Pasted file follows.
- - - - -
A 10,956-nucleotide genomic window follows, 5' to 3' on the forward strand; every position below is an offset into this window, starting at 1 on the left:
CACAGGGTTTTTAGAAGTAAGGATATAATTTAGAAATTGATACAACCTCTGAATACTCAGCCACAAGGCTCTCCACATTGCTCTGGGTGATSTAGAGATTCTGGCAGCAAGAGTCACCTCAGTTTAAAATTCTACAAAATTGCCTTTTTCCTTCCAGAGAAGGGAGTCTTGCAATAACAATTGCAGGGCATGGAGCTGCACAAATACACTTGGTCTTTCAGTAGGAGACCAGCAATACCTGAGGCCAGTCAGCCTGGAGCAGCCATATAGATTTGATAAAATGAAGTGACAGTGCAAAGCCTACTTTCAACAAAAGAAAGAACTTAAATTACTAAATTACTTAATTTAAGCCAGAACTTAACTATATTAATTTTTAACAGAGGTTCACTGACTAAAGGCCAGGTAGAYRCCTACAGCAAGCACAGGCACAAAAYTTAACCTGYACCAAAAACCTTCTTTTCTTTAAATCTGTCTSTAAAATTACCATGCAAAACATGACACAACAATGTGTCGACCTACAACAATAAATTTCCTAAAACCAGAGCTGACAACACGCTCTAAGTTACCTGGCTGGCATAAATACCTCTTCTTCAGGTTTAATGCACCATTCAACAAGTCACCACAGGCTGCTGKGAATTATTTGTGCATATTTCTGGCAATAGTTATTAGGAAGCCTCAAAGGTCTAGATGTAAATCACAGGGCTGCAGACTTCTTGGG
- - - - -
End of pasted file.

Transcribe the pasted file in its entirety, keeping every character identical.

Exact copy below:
A 10,956-nucleotide genomic window follows, 5' to 3' on the forward strand; every position below is an offset into this window, starting at 1 on the left:
CACAGGGTTTTTAGAAGTAAGGATATAATTTAGAAATTGATACAACCTCTGAATACTCAGCCACAAGGCTCTCCACATTGCTCTGGGTGATSTAGAGATTCTGGCAGCAAGAGTCACCTCAGTTTAAAATTCTACAAAATTGCCTTTTTCCTTCCAGAGAAGGGAGTCTTGCAATAACAATTGCAGGGCATGGAGCTGCACAAATACACTTGGTCTTTCAGTAGGAGACCAGCAATACCTGAGGCCAGTCAGCCTGGAGCAGCCATATAGATTTGATAAAATGAAGTGACAGTGCAAAGCCTACTTTCAACAAAAGAAAGAACTTAAATTACTAAATTACTTAATTTAAGCCAGAACTTAACTATATTAATTTTTAACAGAGGTTCACTGACTAAAGGCCAGGTAGAYRCCTACAGCAAGCACAGGCACAAAAYTTAACCTGYACCAAAAACCTTCTTTTCTTTAAATCTGTCTSTAAAATTACCATGCAAAACATGACACAACAATGTGTCGACCTACAACAATAAATTTCCTAAAACCAGAGCTGACAACACGCTCTAAGTTACCTGGCTGGCATAAATACCTCTTCTTCAGGTTTAATGCACCATTCAACAAGTCACCACAGGCTGCTGKGAATTATTTGTGCATATTTCTGGCAATAGTTATTAGGAAGCCTCAAAGGTCTAGATGTAAATCACAGGGCTGCAGACTTCTTGGG